That's one of the reasons I love the blog world so much. There are people out there just like me! People who do not think it is a huge waste of time to make reading lists and to set reading goals and to share with each other about books. And even though I love reading "Book Blogs," I would still much rather sit across from you on the couch and goosh over a book than write it up in paragraphs. Partly because when I blog about a book I never really feel like I am really doing it justice.
So here's my solution. Instead of pulling teeth to write something eloquent about each and every book I read, I will instead do a monthly summary. Some books may get paragraphs, some may get sentences, and some may get bulleted lists. And no promises that any of them will qualify as eloquent!
So here goes March...
1.) Julie and Julia: 365 Days, 524 Recipes, 1 Tiny Apartment Kitchen by Julie Powell (03/06)
Eh, this one was just okay for me. I haven't seen the movie yet and the book didn't really leave me wanting to run out and see it ASAP. Julie was likable enough I guess, but I had trouble relating to her in a lot of ways. She seemed pretty negative at times and ranted a lot about all of the "dumb Republicans" she worked for. If you know me, you know that didn't really sit well. I did find some of her descriptions of cooking the food interesting, but it seemed like a lot of food I would never eat. We're plain folk around the Borland homestead. Plus, some of her descriptions were down right disgusting. I mean, really, I could have lived a fully happy, healthy life never knowing how lobsters are killed or how marrow is dug out of a bone. Yuck. Combine that with my queasy pregnant gag reflex and, well, you can just imagine.
2.) How to Train Your Dragon by Cressida Cowell (03/10)
This book was too cute! And, unlike my first book of the month, it did leave me wanting to see its movie version. This book is pretty short and filled with cute kid-like sketches. This made it a super fast read. But, unlike some fast reads, it still had substance. The hero was likable and very relatable for a wide age range. The plot kept me pulled in and waiting to see what happened next. I definitely plan on checking out the other books in this series in the near future.
3.) The Blind Side: Evolution of a Game (03/25)
I loved, loved, loved this book. I don't know what it is about this month and my apparent "movie theme." I promise it's not on purpose. But this book definitely DID leave me wanting to see the movie version. I fell in love with Michael Oher and would like to research more about him. His story is absolutely incredible! The only thing others may or may not like about this book is that part of it (like whole chapters) is devoted strictly to the history and strategy of the NFL. These chapters were still interesting and I did learn a little. Sometimes, though, I was kinda confused. But the confusion never lasted long and didn't effect the book at all. Plus, I am lucky enough to have a football-lovin' husband to (not s0) patiently explain things to me when needed. : )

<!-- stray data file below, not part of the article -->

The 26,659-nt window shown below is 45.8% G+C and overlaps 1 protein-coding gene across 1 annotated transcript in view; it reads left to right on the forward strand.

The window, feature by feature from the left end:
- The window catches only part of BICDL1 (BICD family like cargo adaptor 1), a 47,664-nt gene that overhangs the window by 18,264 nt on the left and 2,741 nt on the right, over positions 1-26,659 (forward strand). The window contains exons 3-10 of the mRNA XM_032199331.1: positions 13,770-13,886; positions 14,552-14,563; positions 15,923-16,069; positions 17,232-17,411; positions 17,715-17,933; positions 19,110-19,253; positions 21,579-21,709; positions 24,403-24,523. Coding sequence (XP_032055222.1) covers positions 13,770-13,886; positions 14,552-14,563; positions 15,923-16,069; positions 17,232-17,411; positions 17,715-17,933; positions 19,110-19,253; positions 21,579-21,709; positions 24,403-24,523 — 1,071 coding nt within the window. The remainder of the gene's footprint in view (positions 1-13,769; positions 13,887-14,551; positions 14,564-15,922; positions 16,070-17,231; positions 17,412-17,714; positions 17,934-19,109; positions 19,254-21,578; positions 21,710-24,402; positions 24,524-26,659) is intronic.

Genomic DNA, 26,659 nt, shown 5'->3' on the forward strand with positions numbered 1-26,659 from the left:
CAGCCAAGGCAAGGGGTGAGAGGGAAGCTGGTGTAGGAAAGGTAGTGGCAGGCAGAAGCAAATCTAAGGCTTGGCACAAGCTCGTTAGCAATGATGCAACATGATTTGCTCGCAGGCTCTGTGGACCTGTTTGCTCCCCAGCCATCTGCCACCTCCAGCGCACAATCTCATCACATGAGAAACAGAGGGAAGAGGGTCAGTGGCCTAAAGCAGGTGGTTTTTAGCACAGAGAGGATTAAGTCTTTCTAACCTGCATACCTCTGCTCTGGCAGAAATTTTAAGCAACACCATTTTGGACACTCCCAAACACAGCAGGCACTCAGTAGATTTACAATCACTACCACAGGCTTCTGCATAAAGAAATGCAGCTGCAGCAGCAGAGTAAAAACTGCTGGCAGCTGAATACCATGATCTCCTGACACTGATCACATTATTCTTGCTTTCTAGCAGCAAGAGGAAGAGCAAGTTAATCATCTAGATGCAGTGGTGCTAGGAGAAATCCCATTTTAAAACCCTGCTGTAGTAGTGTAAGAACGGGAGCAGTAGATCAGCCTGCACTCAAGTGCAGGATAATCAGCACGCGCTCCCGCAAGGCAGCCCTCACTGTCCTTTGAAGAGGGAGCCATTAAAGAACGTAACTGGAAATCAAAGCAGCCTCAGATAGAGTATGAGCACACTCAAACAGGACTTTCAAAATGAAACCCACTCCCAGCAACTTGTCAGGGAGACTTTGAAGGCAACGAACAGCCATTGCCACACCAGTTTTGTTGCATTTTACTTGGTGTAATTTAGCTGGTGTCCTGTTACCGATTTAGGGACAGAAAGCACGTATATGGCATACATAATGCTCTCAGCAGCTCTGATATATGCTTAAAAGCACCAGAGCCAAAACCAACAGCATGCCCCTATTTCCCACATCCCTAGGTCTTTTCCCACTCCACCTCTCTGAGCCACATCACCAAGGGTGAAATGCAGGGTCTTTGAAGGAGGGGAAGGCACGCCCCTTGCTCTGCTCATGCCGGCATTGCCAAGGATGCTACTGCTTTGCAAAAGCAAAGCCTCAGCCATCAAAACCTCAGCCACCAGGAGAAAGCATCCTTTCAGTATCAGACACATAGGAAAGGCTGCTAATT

4.) Nancy Drew 5 - The Secret of Shadow Ranch by Carolyn Keene (03/28)
This one was my fifth Nancy Drew of the year. I'm working on reading a lot of them for this challenge. I liked the plot of this one, but a few of the same things annoyed me. Like how Nancy and her girlfriends are out of high school, but have no jobs and no plans for college or anything. Also, Bess, one of Nancy's friends seems to be maybe a little heavier than the other girls - and this fact is apparently important enough to allude to several times, always in a negative way.
5.) Sea of Monsters by Rick Riordan (03/30)
The second installment of Percy Jackson and the Olympians. This one surely did not disappoint! I had to speed through this one because it was requested by someone else at the library, but I probably would have read it just as fast anyway because it was so good! I can't wait to get my hands on the third one. I definitely recommend this series to anyone ages 10-110.
6.) Joyful Noise: Poems for Two Voices (03/31)
This book was really neat. It was a very quick read (like, less than 20 minutes), but since it is part of my Newbery Challenge, I am going to count it. As you might have guessed, the book is full of poems meant to be read by two people. The poetry is great and the way it is presented is even better. I think I may have my higher reading group work with a few of these just to see how they do. Plus, I have no doubt these poems will sound better when read aloud the way they were meant to be.
7.) A Visit to William Blake's Inn: Poems for Innocent and Experienced Travelers by Nancy Willard (03/31)
Once again, this is a very short book, but since it is for my Newbery Challenge, I am going to count it. This is another collection of poems, but I was not nearly as impressed with this one as Joyful Noise. Sorry Newbery committee, you missed your mark this year. Especially since one of 1982's Honor Books was Ramona Quimby, Age 8. I mean, come on - Ramona could whip the pants off this book!